I think that should tell you something. The people who have the most money (and available staff) to test this sort of thing have generally opted to not make opening an account mandatory.
See, the way I see it is this. There are basically two groups of shoppers. One group doesn't see a problem with customer accounts. If a site offers the option, they'll likely sign up. But if I site doesn't offer accounts, they'll probably still shop there. It's really unlikely they're going to walk away from a site because the site DOESN'T offer account registration.
On the other hand, there is a good-sized group of customers who absolutely will NOT shop somewhere that requires an account registration.
(Of course, there may be a few people who love setting up accounts with everyone on the planet, and who won't shop anywhere they can't register. It takes all kinds, I'm told. I've just never met such a person so far. I think it's reasonable to assume that if this group exists, it is a tiny minority.)
So if you don't have user accounts at all, you've got a good shot at sales from both of the major groups of shoppers. If you make accounts optional and allow shopping as a guest, no effect on the first group, and you have at least a fighting chance of getting most of the second group. If you make accounts mandatory, still no effect on the first group, but you'll permanently lose 100% of the second group.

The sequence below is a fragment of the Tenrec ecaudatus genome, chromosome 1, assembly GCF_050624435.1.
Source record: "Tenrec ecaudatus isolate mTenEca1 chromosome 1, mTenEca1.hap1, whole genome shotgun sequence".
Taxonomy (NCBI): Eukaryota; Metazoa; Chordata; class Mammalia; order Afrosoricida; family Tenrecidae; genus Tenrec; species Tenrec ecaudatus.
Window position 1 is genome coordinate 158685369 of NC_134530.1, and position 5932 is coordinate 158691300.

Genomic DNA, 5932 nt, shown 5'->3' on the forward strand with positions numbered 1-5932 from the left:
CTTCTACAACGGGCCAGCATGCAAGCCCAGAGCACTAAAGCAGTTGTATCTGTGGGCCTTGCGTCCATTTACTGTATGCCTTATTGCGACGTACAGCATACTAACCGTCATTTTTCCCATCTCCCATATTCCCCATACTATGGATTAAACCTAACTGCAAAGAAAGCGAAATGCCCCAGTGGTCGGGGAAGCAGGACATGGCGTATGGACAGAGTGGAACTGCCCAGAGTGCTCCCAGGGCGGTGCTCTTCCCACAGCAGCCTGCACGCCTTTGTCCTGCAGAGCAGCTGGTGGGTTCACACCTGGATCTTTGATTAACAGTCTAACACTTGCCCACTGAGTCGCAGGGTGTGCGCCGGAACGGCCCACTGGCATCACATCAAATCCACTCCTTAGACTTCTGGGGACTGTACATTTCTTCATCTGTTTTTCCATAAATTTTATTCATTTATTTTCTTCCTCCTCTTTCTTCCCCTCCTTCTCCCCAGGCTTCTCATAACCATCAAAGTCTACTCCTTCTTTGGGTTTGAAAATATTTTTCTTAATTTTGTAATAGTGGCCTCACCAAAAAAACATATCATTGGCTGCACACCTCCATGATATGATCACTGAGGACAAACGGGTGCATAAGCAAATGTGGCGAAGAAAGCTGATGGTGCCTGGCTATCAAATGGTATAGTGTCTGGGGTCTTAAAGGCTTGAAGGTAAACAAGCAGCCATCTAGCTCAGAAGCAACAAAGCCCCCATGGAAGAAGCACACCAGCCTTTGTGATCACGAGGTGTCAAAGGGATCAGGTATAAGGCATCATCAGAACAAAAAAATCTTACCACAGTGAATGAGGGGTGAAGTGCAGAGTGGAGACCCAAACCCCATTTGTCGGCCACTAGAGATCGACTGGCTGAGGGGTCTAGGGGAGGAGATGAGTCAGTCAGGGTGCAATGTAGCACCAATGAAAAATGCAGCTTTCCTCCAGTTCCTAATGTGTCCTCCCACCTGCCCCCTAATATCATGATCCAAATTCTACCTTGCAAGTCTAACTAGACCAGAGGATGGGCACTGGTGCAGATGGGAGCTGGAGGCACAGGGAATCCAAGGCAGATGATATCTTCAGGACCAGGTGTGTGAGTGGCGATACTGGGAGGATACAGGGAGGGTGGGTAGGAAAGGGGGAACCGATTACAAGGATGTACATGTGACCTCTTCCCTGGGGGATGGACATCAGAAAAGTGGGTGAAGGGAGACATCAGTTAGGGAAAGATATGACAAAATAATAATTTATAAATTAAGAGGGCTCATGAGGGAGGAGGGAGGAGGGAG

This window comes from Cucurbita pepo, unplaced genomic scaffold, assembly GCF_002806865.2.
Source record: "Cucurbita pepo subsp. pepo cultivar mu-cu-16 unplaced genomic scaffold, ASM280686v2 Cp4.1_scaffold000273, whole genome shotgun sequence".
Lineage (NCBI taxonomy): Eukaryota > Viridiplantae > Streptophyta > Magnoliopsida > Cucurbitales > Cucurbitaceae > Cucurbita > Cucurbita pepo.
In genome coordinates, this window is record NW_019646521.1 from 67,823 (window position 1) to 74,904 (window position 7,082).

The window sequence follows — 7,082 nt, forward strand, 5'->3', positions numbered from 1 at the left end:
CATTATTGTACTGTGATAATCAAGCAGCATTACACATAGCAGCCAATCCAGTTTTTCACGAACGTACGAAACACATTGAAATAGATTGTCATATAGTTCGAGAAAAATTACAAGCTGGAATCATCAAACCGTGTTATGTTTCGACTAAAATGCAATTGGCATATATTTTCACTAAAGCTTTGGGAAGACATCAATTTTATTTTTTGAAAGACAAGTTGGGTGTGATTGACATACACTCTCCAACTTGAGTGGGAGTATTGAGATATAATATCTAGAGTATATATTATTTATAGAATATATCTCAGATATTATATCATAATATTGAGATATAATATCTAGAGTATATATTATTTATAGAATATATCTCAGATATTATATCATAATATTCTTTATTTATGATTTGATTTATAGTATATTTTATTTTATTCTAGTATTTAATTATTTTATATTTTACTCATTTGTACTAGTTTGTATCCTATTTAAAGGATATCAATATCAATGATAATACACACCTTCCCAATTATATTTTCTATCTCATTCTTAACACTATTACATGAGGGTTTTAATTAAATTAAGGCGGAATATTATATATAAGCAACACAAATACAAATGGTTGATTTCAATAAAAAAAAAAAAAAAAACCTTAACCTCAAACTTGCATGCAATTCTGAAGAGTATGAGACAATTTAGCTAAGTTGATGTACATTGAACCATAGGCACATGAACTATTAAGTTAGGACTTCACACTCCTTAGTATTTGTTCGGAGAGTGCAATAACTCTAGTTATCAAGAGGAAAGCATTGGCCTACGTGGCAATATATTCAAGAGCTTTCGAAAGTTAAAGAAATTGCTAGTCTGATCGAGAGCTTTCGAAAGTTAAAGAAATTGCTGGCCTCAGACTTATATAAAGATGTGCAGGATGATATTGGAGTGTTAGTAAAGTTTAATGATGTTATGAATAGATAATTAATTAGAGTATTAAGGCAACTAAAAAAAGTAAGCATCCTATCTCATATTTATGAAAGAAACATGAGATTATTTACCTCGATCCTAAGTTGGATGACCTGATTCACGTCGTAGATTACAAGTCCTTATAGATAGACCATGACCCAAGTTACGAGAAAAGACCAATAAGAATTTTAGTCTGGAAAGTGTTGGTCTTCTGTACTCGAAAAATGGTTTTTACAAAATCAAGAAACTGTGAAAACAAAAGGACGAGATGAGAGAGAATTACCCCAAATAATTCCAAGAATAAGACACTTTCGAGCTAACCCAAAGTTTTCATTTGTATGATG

So, do the perceived benefits you're going to get from requiring people to fill out an account registration (whatever those benefits may be, and frankly I'm hard-pressed to think of any -- keep in mind, you've already got all their contact information thanks to their having placed an order in the first place) outweigh the potential administrative hassles, reduced customer goodwill and lost sales?
Personally, I don't think so. YMMV.